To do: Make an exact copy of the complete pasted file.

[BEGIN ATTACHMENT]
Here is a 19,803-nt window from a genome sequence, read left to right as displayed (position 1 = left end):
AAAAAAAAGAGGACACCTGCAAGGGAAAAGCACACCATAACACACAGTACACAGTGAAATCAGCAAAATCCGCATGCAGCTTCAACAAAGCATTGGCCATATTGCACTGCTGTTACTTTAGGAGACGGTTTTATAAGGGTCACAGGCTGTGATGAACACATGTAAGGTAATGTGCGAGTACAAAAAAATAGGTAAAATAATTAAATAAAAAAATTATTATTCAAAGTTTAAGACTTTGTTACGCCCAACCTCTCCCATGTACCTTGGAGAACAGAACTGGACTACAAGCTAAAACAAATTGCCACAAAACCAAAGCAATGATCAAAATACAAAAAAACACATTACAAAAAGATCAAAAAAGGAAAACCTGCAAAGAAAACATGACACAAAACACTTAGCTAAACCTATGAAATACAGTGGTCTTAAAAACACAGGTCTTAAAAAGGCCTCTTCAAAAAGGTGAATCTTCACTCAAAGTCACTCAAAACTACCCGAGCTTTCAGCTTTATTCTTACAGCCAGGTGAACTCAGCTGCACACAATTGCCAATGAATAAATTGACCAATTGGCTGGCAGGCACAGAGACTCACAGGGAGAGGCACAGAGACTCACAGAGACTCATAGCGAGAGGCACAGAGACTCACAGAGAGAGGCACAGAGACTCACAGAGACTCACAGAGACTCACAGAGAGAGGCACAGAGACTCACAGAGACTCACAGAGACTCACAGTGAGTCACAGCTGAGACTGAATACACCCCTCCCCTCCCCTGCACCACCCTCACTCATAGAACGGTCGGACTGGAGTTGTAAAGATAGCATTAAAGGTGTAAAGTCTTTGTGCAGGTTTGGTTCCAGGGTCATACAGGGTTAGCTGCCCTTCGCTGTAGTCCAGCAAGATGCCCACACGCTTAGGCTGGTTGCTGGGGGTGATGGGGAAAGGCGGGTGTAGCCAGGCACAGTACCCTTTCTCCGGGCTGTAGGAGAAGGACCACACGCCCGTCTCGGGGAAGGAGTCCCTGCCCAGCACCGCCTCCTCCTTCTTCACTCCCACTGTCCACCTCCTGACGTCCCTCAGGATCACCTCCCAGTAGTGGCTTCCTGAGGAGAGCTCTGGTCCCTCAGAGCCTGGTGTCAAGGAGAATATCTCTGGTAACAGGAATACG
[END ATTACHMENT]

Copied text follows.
Here is a 19,803-nt window from a genome sequence, read left to right as displayed (position 1 = left end):
AAAAAAAAGAGGACACCTGCAAGGGAAAAGCACACCATAACACACAGTACACAGTGAAATCAGCAAAATCCGCATGCAGCTTCAACAAAGCATTGGCCATATTGCACTGCTGTTACTTTAGGAGACGGTTTTATAAGGGTCACAGGCTGTGATGAACACATGTAAGGTAATGTGCGAGTACAAAAAAATAGGTAAAATAATTAAATAAAAAAATTATTATTCAAAGTTTAAGACTTTGTTACGCCCAACCTCTCCCATGTACCTTGGAGAACAGAACTGGACTACAAGCTAAAACAAATTGCCACAAAACCAAAGCAATGATCAAAATACAAAAAAACACATTACAAAAAGATCAAAAAAGGAAAACCTGCAAAGAAAACATGACACAAAACACTTAGCTAAACCTATGAAATACAGTGGTCTTAAAAACACAGGTCTTAAAAAGGCCTCTTCAAAAAGGTGAATCTTCACTCAAAGTCACTCAAAACTACCCGAGCTTTCAGCTTTATTCTTACAGCCAGGTGAACTCAGCTGCACACAATTGCCAATGAATAAATTGACCAATTGGCTGGCAGGCACAGAGACTCACAGGGAGAGGCACAGAGACTCACAGAGACTCATAGCGAGAGGCACAGAGACTCACAGAGAGAGGCACAGAGACTCACAGAGACTCACAGAGACTCACAGAGAGAGGCACAGAGACTCACAGAGACTCACAGAGACTCACAGTGAGTCACAGCTGAGACTGAATACACCCCTCCCCTCCCCTGCACCACCCTCACTCATAGAACGGTCGGACTGGAGTTGTAAAGATAGCATTAAAGGTGTAAAGTCTTTGTGCAGGTTTGGTTCCAGGGTCATACAGGGTTAGCTGCCCTTCGCTGTAGTCCAGCAAGATGCCCACACGCTTAGGCTGGTTGCTGGGGGTGATGGGGAAAGGCGGGTGTAGCCAGGCACAGTACCCTTTCTCCGGGCTGTAGGAGAAGGACCACACGCCCGTCTCGGGGAAGGAGTCCCTGCCCAGCACCGCCTCCTCCTTCTTCACTCCCACTGTCCACCTCCTGACGTCCCTCAGGATCACCTCCCAGTAGTGGCTTCCTGAGGAGAGCTCTGGTCCCTCAGAGCCTGGTGTCAAGGAGAATATCTCTGGTAACAGGAATACG